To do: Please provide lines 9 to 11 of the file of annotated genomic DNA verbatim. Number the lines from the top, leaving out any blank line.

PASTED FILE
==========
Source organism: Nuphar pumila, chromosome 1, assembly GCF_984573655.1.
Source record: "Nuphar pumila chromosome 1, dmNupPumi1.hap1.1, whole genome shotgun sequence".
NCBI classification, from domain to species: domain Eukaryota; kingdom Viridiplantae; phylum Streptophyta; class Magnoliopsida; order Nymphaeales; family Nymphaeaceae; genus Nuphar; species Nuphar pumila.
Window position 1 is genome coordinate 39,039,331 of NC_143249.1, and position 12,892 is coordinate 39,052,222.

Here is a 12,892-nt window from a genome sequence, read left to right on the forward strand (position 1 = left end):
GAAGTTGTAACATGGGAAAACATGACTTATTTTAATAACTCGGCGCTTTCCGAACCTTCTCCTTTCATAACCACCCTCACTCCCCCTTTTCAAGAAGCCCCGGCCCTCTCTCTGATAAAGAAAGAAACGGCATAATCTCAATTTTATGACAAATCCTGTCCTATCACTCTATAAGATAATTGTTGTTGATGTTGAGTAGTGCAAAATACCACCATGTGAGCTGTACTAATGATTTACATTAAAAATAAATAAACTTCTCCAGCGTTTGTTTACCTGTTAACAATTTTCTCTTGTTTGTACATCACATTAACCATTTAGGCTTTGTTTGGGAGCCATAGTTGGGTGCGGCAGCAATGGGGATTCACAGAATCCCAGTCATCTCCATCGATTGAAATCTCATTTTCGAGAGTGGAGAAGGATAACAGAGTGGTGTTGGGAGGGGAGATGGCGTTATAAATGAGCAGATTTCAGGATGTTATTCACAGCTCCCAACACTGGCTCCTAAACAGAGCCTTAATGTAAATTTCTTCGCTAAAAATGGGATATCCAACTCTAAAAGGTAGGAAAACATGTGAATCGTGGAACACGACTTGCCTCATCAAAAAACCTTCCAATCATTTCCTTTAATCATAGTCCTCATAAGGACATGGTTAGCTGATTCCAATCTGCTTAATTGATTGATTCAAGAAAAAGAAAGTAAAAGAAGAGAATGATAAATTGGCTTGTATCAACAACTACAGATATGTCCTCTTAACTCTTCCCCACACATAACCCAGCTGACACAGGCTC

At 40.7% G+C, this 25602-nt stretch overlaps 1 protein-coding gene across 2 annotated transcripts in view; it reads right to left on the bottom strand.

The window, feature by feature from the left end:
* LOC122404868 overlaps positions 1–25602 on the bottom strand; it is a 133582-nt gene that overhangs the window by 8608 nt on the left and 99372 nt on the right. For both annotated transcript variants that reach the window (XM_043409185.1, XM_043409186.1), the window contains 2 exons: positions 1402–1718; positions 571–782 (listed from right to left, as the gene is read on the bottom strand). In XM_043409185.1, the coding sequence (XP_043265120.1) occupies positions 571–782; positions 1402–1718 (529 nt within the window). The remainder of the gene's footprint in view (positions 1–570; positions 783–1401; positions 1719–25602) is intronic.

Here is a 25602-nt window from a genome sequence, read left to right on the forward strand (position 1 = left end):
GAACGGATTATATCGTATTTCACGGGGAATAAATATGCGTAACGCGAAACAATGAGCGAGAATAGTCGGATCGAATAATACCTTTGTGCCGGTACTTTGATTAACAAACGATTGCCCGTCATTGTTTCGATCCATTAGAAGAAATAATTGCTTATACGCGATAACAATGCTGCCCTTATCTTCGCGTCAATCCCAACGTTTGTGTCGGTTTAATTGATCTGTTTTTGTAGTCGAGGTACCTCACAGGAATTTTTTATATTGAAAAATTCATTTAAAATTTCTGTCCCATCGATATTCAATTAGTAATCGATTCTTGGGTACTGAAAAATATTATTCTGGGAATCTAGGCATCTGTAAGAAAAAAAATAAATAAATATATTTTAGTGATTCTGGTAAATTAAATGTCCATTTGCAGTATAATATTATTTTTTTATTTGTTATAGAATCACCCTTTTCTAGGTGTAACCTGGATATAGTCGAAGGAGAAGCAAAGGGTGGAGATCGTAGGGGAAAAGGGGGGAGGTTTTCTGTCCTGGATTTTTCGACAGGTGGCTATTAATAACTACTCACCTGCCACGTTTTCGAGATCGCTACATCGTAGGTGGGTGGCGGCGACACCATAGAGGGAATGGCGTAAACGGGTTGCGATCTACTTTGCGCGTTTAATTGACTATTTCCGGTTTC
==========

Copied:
* LOC122404868 overlaps positions 1–25602 on the bottom strand; it is a 133582-nt gene that overhangs the window by 8608 nt on the left and 99372 nt on the right. For both annotated transcript variants that reach the window (XM_043409185.1, XM_043409186.1), the window contains 2 exons: positions 1402–1718; positions 571–782 (listed from right to left, as the gene is read on the bottom strand). In XM_043409185.1, the coding sequence (XP_043265120.1) occupies positions 571–782; positions 1402–1718 (529 nt within the window). The remainder of the gene's footprint in view (positions 1–570; positions 783–1401; positions 1719–25602) is intronic.

Here is a 25602-nt window from a genome sequence, read left to right on the forward strand (position 1 = left end):
GAACGGATTATATCGTATTTCACGGGGAATAAATATGCGTAACGCGAAACAATGAGCGAGAATAGTCGGATCGAATAATACCTTTGTGCCGGTACTTTGATTAACAAACGATTGCCCGTCATTGTTTCGATCCATTAGAAGAAATAATTGCTTATACGCGATAACAATGCTGCCCTTATCTTCGCGTCAATCCCAACGTTTGTGTCGGTTTAATTGATCTGTTTTTGTAGTCGAGGTACCTCACAGGAATTTTTTATATTGAAAAATTCATTTAAAATTTCTGTCCCATCGATATTCAATTAGTAATCGATTCTTGGGTACTGAAAAATATTATTCTGGGAATCTAGGCATCTGTAAGAAAAAAAATAAATAAATATATTTTAGTGATTCTGGTAAATTAAATGTCCATTTGCAGTATAATATTATTTTTTTATTTGTTATAGAATCACCCTTTTCTAGGTGTAACCTGGATATAGTCGAAGGAGAAGCAAAGGGTGGAGATCGTAGGGGAAAAGGGGGGAGGTTTTCTGTCCTGGATTTTTCGACAGGTGGCTATTAATAACTACTCACCTGCCACGTTTTCGAGATCGCTACATCGTAGGTGGGTGGCGGCGACACCATAGAGGGAATGGCGTAAACGGGTTGCGATCTACTTTGCGCGTTTAATTGACTATTTCCGGTTTC